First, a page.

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Cookout @ Charcoalstore

Prior to the Labor Day weekend, we thought it would be fun to do a controlled cook using the different types of planks.  Using filets and NY strips we used planks that had been soaked for about 6 hours.  The steaks were cooked on a propane grill and no other smoke elements were added.

  1. Pecan
  2. Alder
  3. Oak
  4. Maple
  5. Cherry
  6. Cedar

Plus we used the Weber with some Wicked Good Charcoal and tested the Bourbon Barrel chips.

The steaks were sliced and placed on their respective planks for the feed.  Needless to say, we did not have a unanimous opinion on which was the best tasting.   Many favored the bourbon barrel flavor, closely followed by the cherry, alder and pecan.

Here are couple pics of the planks following the cook. Front and back side views.  These planks should be good for one more cook.



PS.. I'd really appreciate it if you would either rate this article or add a comment.  I'm not terribly motivated to add to the articles unless I hear from those who read this.

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User Comments

Add Comment
Comment Dave Naas <dnaas@charcoalstore.com>
10-18-2010 at 10:30am

Plank Cooking
Hi Dee,

The planks are usually used for grilling but could be used in a smoker. However, you'll have better more consistent results using chunks or chips for your smoke.

Planks could certainly withstand the temps, but I don't know that will really gain much by using them. Expensive and a lot of work compared with just low and slow smoking.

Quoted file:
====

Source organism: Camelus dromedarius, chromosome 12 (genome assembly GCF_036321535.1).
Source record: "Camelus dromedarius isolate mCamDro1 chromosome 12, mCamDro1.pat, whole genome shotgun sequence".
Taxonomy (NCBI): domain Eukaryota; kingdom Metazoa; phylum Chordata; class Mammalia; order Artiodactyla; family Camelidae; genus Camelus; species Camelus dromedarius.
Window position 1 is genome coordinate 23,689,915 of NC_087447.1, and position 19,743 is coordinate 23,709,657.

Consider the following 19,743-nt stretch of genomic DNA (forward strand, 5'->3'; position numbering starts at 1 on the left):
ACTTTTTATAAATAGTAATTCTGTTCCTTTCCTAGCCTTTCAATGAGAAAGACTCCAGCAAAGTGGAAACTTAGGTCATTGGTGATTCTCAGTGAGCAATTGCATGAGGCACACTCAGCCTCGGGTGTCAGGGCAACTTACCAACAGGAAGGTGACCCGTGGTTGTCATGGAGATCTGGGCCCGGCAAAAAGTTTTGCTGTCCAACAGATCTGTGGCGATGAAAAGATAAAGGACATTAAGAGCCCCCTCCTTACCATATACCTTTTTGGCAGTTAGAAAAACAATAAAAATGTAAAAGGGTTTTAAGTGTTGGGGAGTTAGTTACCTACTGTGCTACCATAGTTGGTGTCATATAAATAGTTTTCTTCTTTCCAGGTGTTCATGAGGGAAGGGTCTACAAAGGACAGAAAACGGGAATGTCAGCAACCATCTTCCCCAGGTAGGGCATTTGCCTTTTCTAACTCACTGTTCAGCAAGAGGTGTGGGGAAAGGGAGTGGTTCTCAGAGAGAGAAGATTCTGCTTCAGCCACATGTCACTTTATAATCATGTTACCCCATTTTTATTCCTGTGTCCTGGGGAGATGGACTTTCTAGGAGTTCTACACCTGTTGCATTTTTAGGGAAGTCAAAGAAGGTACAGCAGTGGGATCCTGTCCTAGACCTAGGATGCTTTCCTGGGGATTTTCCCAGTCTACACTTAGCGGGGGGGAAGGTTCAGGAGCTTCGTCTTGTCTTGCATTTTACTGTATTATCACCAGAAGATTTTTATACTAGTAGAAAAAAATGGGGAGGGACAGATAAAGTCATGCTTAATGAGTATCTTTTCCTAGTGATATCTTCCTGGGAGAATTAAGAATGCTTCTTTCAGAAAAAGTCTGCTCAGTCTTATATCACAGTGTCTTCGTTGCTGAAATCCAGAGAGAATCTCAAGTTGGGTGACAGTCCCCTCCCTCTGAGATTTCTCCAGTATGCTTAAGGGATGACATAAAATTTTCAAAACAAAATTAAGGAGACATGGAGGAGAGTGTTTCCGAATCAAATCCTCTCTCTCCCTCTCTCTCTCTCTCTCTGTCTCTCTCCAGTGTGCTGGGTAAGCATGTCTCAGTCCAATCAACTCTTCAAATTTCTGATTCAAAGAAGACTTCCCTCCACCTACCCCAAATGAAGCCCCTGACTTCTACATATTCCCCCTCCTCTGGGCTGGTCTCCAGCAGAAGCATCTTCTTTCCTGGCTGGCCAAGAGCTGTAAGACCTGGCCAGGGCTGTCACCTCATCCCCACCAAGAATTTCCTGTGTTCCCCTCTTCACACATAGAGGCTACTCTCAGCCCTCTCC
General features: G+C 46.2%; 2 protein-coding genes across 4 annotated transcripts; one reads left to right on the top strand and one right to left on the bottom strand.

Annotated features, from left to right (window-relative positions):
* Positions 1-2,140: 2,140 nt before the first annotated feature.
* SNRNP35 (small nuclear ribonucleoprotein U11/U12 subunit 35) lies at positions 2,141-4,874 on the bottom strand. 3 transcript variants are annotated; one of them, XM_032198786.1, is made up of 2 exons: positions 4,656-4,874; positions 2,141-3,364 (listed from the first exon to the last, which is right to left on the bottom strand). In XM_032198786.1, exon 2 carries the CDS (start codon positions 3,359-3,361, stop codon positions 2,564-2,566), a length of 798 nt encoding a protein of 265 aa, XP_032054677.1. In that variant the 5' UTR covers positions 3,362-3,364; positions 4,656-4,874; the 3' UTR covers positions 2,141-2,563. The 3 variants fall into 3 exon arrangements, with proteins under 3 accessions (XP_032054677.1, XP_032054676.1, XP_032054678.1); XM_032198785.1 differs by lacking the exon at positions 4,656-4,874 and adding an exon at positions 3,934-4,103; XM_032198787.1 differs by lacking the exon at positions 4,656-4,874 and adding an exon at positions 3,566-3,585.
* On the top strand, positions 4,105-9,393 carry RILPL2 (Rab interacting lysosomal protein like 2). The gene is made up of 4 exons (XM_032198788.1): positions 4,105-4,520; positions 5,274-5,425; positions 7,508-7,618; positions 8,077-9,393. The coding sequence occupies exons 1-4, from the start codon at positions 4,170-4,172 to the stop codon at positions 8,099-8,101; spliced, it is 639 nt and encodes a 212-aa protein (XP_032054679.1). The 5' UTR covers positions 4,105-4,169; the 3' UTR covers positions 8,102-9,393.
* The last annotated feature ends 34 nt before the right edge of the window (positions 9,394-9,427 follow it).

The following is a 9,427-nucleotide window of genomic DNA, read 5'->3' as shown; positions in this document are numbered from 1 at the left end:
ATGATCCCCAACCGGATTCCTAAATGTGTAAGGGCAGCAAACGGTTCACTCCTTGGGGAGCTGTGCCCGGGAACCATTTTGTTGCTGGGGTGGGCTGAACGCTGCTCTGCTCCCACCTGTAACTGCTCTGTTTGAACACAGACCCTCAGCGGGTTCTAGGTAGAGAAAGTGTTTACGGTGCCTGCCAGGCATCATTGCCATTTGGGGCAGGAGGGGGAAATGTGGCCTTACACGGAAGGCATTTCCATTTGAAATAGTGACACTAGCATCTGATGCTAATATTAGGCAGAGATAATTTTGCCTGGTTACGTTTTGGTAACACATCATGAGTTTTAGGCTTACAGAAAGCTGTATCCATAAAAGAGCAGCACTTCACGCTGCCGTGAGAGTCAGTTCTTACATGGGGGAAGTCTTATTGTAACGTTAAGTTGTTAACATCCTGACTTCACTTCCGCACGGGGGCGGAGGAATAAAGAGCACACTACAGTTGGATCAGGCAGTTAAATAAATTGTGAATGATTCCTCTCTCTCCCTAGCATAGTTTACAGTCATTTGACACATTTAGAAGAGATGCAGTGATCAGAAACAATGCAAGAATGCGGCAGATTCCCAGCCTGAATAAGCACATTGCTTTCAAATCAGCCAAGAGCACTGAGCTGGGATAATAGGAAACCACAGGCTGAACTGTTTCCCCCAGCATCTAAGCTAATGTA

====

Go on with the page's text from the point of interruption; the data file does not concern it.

Comment Dee <b4nowon@yahoo.com>
10-16-2010 at 3:46pm

Cooking on Planks
If i'm cooking in a propane smoker or on a propane grill, can i use the planks? if so, how long can they be used? I need to smoke St. Louis ribs for 4 hours @ 220 degree can the planks be used? Most of all, when i smoke my pig for 8 hours @ 220/225 degree, will the planks withstand it? If so, at what size or thickeness would you recommend, and would it need more soaking time for the length of the cooking time. Your input would be highly appreciated.
Comment Dave Vincent <colvincent@webtv.net>
6-21-2008 at 9:41am

wood planks
I have really enjoyed some of your other articles like the smoker comparisons but the wood plank test just doesn't have any detail. The only info that I received was that opinions varied. What were the opinions. Did some woods give a mild, medium or heavy flavor? Why did some think the wood went well with the beef? Did you season the meats at all? Did you sear the steaks before smoking on the wood? What temperatures did you use? In general I have to encourage you to continue the writing because their is just so little useful test info available. Thanks....Dave
Comment Dave Naas <dnaas@charcoalstore.com>
7-5-2007 at 6:46am

Cleaning Planks

Clean with pure clean water. Do not use soap, as it will be absorbed by the wood and later imparted to the food.

After cleaning, let dry and you're ready for the next cook.

Be sure and oil them prior to cooking.


Comment Cheryl Barlow <Nokaoi3@msn.com>
7-4-2007 at 10:43am
Good to know how many uses. What do you do to clean planks between grillings?

Comment Kylie Dickson <losdickson@yahoo.com>
6-14-2007 at 1:00am

Thank you
Thank you for sharing the test results. I, too, was wondering how many uses one could expect from a plank, and the favorites included woods I might not have expected.

Comment New to planking
2-18-2007 at 8:16pm
Thanks for the pictures of the used planks. It was also very helpful to know about how many uses to expect from your planks.

Comment Hank Bootz <crankinhank@msn.com>
2-10-2007 at 7:35am

Cooking Plank Article
Hey, nobody's work should go unrecognized! Thanks for the words on plank cooking. You should keep writing at least until I've learned all I can from you.

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